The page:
That money is going to go somewhere, and somewhere I read a funny thing about a situation where you have lots of money chasing too few good and services. I forget what that economic term is, however.
BTW, is that just for the region around St. Louis Missouri? That is a whole lot of money getting poured into what is mostly three states and smaller portions of just four others. That was the size of the entire U.S. economy less than 20 years ago.
I'm having trouble remembering what that term is as well. But here are some pictures that might illustrate what you are describing ... maybe seeing them will will help jog your memory: http://finviz.com/futures_charts.ashx?t=METALS&p=d1 http://finviz.com/futures_charts.ashx?t=GRAINS&p=h1 http://bit.ly/dWxf9n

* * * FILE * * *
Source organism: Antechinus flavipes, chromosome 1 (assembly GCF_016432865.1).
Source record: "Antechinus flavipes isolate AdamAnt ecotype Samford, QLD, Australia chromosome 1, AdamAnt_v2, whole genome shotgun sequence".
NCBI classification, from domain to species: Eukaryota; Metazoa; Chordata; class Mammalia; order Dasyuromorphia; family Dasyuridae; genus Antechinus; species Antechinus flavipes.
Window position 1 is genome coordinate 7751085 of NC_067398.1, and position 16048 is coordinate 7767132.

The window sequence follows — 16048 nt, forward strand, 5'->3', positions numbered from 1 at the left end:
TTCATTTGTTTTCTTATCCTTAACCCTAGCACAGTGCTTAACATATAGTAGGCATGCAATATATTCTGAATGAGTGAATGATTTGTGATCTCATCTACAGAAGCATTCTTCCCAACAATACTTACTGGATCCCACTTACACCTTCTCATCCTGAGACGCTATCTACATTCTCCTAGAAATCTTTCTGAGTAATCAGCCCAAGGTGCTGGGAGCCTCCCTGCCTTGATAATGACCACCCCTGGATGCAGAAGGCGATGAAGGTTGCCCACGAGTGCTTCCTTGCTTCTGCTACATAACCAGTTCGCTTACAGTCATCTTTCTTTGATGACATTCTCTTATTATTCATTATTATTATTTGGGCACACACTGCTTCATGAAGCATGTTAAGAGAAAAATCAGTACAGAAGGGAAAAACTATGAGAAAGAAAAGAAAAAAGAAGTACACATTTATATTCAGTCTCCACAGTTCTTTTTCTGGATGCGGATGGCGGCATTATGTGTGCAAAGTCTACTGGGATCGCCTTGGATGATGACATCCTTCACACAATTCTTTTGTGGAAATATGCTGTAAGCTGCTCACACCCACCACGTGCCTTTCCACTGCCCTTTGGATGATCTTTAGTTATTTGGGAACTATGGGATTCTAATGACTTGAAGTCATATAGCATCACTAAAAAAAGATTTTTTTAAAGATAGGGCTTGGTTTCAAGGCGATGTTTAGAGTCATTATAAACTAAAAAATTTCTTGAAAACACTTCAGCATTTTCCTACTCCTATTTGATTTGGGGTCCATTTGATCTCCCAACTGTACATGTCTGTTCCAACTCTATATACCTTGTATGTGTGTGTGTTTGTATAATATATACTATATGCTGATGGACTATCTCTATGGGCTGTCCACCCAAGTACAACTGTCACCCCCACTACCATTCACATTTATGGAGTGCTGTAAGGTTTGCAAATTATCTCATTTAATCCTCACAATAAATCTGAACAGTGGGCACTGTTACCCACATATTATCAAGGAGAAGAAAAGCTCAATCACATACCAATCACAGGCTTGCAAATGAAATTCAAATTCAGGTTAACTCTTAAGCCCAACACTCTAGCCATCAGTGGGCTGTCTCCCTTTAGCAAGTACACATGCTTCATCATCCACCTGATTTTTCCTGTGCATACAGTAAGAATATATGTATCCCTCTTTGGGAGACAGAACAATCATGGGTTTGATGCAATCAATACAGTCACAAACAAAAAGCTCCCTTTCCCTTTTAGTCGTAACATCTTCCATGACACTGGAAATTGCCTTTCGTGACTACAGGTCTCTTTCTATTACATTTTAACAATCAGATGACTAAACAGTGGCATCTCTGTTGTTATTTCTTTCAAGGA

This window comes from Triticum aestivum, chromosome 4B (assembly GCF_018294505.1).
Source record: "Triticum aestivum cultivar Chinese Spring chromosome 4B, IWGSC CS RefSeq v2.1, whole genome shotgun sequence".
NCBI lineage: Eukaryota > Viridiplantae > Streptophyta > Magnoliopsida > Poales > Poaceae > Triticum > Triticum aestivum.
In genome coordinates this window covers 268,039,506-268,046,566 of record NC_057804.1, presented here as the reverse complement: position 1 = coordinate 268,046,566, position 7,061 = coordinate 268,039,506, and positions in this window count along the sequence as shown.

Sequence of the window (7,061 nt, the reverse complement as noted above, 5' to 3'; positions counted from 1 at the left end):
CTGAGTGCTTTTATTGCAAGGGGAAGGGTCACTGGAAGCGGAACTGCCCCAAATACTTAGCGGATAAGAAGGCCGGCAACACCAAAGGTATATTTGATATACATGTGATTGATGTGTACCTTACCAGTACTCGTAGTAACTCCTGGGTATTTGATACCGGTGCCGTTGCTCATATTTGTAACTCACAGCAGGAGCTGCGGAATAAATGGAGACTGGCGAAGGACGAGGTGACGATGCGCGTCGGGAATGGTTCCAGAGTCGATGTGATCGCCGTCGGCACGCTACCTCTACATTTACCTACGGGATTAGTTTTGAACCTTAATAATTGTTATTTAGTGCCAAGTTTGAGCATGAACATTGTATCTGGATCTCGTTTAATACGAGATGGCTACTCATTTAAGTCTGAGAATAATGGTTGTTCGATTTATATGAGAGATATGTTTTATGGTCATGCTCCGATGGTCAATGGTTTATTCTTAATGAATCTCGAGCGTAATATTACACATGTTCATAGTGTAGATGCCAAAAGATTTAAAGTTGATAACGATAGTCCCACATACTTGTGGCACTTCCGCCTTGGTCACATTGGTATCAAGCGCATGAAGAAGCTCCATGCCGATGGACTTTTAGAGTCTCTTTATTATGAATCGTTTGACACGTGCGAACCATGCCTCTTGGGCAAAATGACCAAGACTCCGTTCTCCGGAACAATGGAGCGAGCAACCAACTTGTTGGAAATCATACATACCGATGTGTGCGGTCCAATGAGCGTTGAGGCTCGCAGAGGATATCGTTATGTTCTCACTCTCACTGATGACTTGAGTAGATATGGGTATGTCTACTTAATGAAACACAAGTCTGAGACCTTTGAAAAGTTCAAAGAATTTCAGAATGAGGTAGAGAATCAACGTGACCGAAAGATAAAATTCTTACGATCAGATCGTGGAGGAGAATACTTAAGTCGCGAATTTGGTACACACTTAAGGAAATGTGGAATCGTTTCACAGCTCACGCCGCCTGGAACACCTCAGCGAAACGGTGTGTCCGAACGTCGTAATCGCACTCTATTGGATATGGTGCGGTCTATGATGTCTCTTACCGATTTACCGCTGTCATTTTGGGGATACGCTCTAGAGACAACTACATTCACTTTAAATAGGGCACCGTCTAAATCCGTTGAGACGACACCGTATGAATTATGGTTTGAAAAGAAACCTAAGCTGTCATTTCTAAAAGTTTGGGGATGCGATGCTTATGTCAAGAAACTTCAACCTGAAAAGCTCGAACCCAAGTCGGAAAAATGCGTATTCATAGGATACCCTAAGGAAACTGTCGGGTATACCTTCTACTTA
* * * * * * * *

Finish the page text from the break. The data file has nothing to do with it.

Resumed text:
That BASE chart that NoAgenda posted is for the entire Federal Reserve system. The St. Louis Fed is the branch that manages and publishes the nearly 25,000 datasets that are FRED (Federal Reserve Economic Data) and FRED's archives, ALFRED.
The reason it is titled "St. Louis Adjusted Monetary Base" is because it is based on research done in-house by the St. Louis Fed's own economic research team. Most of the data compiled in FRED datasets are produced outside the Fed.
Take the GDP, for example, which is reported by the Dept. of Commerce's BEA. The St. Louis Fed staff adds the data to FRED and ALFRED, and provides access to the time series data (.TXT, .XLS and .CSV versions): http://research.stlouisfed.org/fred2/categories/18/downloaddata
as well as to charts for the data. Here's Real GDP. http://research.stlouisfed.org/fred2/series/GDPCA?cid=106 http://api.stlouisfed.org/docs/fred/ http://en.wikipedia.org/wiki/Federal_Reserve_Economic_Data http://research.stlouisfed.org/fred2/releases/calendar http://luna.pepperdine.edu/faculty/mkinsman/Datasources.html#economics